If you haven't installed iTunes on Windows yet, do so now. When prompted, uncheck the options "Keep iTunes Music folder organized" and "Copy files to the iTunes Music folder when adding to the library." If you've already installed iTunes, you can make this change by select Edit and then Preferences and navigating to the Advanced tab in iTunes Preferences. On the General sub-tab (you gotta love iTunes), you'll find these two options.
You can change these values after we're done configuring iTunes, by the way. In fact, you'll probably want to. But for now, it's important to make sure they're both unchecked.
Copy the iTunes content to the PC and import it
Now, open the Music folder and navigate inside of iTunes, iTunes Music. In a separate window, open the USB hard drive and navigate inside of iTunes, iTunes Music. Select all of the folders and copy them to the iTunes Music folder on the PC's hard drive.
When the library has been copied over, select all of the folders inside of iTunes Music (on the PC, not the USB hard drive) and drag them into the iTunes window. This will import the content into iTunes, a process that could take a while, depending on how large your library is. If you do have Audible content in there, you'll be prompted for your Audible credentials. Give iTunes time to import the music, analyze each music track, and perform other housekeeping tasks. It won't make a pronouncement when it's done per se, but the activity in the iTunes information bar, in the top center of the application, will eventually come to an end.
Edit playlists to match the Windows file path
If you do have any playlists, Smart Playlists, or ratings playlists to import, the trickiest part of your iTunes migration comes next. When you saved these playlists on the Mac side, they were saved with Mac-specific file paths, which look nothing like Windows files paths. So you'll have to manually edit each text file so that all of the old Mac file paths match your new Windows file paths.
Don't worry, this isn't rocket science. But be sure to work with a copy of your playlist text files, and not the only version just in case you mess something up.
Mac file paths will resemble the following:
Meanwhile, Windows file paths will resemble this:
What you need to do is open each playlist file in a text editor like Notepad (don't worry if it looks like a mess) and do a global search and replace. On my systems I need to replace the text:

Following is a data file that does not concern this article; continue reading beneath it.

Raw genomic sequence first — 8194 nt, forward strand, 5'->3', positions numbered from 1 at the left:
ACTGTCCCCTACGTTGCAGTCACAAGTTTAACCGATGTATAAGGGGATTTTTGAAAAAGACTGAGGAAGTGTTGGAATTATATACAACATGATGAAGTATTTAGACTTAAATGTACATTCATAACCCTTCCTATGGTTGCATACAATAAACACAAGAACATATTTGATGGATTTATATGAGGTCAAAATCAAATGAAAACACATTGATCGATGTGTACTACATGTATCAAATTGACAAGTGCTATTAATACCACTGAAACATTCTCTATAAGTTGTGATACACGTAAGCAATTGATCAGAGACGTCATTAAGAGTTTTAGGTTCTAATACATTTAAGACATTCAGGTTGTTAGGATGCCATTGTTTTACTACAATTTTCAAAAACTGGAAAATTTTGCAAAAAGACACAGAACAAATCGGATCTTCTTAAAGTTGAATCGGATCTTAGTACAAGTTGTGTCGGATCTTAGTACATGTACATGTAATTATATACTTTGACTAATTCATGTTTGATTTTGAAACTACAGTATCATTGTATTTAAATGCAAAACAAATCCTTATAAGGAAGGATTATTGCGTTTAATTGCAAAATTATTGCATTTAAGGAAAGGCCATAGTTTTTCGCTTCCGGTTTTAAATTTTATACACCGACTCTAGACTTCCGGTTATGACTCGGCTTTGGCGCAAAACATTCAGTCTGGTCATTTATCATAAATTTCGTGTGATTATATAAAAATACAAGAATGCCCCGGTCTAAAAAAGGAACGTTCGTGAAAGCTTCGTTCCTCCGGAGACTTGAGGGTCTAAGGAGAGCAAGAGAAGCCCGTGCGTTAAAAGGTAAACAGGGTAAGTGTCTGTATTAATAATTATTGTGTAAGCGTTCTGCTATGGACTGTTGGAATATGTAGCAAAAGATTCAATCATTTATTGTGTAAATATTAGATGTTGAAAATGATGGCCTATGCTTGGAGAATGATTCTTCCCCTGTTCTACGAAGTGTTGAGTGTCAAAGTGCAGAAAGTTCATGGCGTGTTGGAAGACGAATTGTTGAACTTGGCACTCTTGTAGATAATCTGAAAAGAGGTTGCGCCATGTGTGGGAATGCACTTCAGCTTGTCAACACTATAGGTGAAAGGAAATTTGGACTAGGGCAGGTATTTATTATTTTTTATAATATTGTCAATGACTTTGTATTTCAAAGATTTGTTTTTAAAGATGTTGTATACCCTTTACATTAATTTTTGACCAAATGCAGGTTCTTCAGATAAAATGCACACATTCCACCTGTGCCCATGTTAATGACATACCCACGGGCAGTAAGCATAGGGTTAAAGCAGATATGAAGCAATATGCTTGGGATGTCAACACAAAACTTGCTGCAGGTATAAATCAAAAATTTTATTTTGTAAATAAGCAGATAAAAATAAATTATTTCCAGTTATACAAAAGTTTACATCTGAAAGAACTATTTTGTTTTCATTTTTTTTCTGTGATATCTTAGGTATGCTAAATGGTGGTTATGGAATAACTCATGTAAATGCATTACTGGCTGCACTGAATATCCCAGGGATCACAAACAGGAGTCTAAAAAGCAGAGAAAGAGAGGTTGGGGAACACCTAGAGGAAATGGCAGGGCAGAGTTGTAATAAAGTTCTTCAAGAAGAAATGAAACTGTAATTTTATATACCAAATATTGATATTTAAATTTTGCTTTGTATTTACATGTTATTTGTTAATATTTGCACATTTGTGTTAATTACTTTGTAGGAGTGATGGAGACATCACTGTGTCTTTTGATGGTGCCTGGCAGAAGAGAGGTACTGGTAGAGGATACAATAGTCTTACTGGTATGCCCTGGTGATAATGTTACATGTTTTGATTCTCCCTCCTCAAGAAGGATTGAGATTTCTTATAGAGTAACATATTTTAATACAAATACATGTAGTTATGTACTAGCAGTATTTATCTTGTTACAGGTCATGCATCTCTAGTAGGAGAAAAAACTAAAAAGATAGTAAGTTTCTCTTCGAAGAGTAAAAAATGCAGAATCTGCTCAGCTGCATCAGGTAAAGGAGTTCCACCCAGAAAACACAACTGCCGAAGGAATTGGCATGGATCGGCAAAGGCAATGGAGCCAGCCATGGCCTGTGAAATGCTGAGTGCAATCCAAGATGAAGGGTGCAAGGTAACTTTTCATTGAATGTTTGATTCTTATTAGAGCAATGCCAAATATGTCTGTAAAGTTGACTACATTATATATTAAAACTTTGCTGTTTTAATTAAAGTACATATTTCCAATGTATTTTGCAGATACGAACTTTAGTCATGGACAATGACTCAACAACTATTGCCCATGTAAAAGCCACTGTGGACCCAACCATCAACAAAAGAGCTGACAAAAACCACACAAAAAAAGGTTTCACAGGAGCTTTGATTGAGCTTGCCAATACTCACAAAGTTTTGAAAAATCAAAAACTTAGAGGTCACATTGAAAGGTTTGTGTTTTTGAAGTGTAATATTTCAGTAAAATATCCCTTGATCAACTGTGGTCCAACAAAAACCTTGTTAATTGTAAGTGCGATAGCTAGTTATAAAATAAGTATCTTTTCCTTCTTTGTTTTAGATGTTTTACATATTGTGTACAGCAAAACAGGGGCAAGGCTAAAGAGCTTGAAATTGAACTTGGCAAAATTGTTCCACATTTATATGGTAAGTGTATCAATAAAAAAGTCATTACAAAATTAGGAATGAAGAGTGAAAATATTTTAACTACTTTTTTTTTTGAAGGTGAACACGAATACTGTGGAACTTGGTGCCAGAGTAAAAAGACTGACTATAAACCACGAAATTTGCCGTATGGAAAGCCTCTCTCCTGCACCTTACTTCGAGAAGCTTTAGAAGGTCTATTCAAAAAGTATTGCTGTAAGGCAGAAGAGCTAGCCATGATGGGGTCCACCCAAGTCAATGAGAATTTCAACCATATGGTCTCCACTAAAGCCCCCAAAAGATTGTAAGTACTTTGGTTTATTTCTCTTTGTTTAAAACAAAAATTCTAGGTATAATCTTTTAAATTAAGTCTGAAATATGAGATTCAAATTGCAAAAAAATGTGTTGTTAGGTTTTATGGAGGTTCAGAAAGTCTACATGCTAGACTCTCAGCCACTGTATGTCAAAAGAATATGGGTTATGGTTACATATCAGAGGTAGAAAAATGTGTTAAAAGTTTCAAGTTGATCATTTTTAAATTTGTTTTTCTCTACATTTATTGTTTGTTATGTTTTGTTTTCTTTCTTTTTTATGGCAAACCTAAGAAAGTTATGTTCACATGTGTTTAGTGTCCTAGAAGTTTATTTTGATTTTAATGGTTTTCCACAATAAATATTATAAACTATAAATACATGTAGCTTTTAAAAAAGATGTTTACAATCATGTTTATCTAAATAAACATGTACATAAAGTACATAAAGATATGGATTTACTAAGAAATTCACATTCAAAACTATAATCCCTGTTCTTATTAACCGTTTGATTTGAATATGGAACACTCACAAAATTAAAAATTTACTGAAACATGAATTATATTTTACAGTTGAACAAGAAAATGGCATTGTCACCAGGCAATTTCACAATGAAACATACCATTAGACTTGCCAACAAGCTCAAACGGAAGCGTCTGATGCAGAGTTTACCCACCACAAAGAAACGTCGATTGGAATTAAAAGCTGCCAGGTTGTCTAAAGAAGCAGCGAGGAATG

with this text:
To do this in Notepad, open one of the playlist files in Notepad and type CTRL + H to bring up the Replace dialog. Enter the appropriate file paths in the "Find what" and "Replace with" fields and then tap Replace All. Type CTRL +S to save the file and close Notepad. Then, repeat this process for each manual playlist.
Now it's time to import your playlists. To import a playlist, select File and then Import and navigate to the location you stored these files. Select a playlist and click Open. Repeat for each playlist.
Import Smart Playlists
Smart Playlists, of course, will require a bit more work. If you uses screenshots or otherwise documented your Smart Playlists on the Mac, you'll need to now manually recreate them on Windows. To recreate a Smart Playlist, select File and then New Playlist and enter the criteria for the Smart Playlist as noted in the screenshot. Then, save, name accordingly, and repeat for each Smart Playlist.
To get your ratings back, locate the 5 ratings playlists you made earlier and import them. As expected, each ratings playlist is imported as a normal (dumb) playlist, and not as a Smart Playlist. No problem.
Open the 1 Star playlist and select all of the songs it contains (CTRL + A). Then, right-click the song list and choose Rating and then 1 star from the pop-up menu that appears. Repeat this process for each playlist, changing the ratings to the proper value each time (songs in the 2 Stars playlist should be rated with 2 stars, and so on). Voila! Your ratings have been recovered.
The final step is to consider changing those two options we discussed back at the beginning of this section back to their Apple-preferred defaults. If you're going to stick with iTunes on Windows, you'll most likely want iTunes to keep your content organized under the iTunes Music folder (i.e. "consolidated") and will want to copy future content into that folder when it's imported (rather than leave it in its original location). To make this changes, select Preferences from the Edit menu and navigate to the Advanced tab in the resulting window. You'll see them at the top of the General "sub-tab."
Coming soon: iTunes Switch 201 and 301
In a future installment of this series, I'll examine how you can take this iTunes migration to the next level and move to Windows Media Player or the Zune PC software. And after that, we'll visit crazy town: A full Apple-to-Zune conversion across the board. Yes, it's possible.